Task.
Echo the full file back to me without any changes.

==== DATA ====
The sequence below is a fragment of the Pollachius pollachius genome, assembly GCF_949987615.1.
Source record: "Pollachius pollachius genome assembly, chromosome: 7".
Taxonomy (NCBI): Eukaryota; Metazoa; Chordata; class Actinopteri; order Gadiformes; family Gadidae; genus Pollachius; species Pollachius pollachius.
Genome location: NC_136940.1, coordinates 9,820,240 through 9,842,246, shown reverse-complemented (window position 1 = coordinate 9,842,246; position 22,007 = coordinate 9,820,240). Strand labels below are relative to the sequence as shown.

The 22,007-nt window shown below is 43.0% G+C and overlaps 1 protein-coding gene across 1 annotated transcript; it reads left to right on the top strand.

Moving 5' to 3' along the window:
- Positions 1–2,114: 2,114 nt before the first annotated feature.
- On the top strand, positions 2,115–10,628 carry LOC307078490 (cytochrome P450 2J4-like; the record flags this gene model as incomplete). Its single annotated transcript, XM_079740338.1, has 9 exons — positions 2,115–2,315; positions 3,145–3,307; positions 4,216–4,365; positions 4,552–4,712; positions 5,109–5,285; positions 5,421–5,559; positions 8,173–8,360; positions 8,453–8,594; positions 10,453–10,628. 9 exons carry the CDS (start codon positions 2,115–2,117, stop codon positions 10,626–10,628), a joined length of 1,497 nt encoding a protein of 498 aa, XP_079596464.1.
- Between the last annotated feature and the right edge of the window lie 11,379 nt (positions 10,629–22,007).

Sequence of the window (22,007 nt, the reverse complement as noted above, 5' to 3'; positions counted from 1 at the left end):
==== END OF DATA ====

The sequence below is a fragment of the Pollachius pollachius genome, assembly GCF_949987615.1.
Source record: "Pollachius pollachius genome assembly, chromosome: 7".
Taxonomy (NCBI): Eukaryota; Metazoa; Chordata; class Actinopteri; order Gadiformes; family Gadidae; genus Pollachius; species Pollachius pollachius.
Genome location: NC_136940.1, coordinates 9,820,240 through 9,842,246, shown reverse-complemented (window position 1 = coordinate 9,842,246; position 22,007 = coordinate 9,820,240). Strand labels below are relative to the sequence as shown.

The 22,007-nt window shown below is 43.0% G+C and overlaps 1 protein-coding gene across 1 annotated transcript; it reads left to right on the top strand.

Moving 5' to 3' along the window:
- Positions 1–2,114: 2,114 nt before the first annotated feature.
- On the top strand, positions 2,115–10,628 carry LOC307078490 (cytochrome P450 2J4-like; the record flags this gene model as incomplete). Its single annotated transcript, XM_079740338.1, has 9 exons — positions 2,115–2,315; positions 3,145–3,307; positions 4,216–4,365; positions 4,552–4,712; positions 5,109–5,285; positions 5,421–5,559; positions 8,173–8,360; positions 8,453–8,594; positions 10,453–10,628. 9 exons carry the CDS (start codon positions 2,115–2,117, stop codon positions 10,626–10,628), a joined length of 1,497 nt encoding a protein of 498 aa, XP_079596464.1.
- Between the last annotated feature and the right edge of the window lie 11,379 nt (positions 10,629–22,007).

Sequence of the window (22,007 nt, the reverse complement as noted above, 5' to 3'; positions counted from 1 at the left end):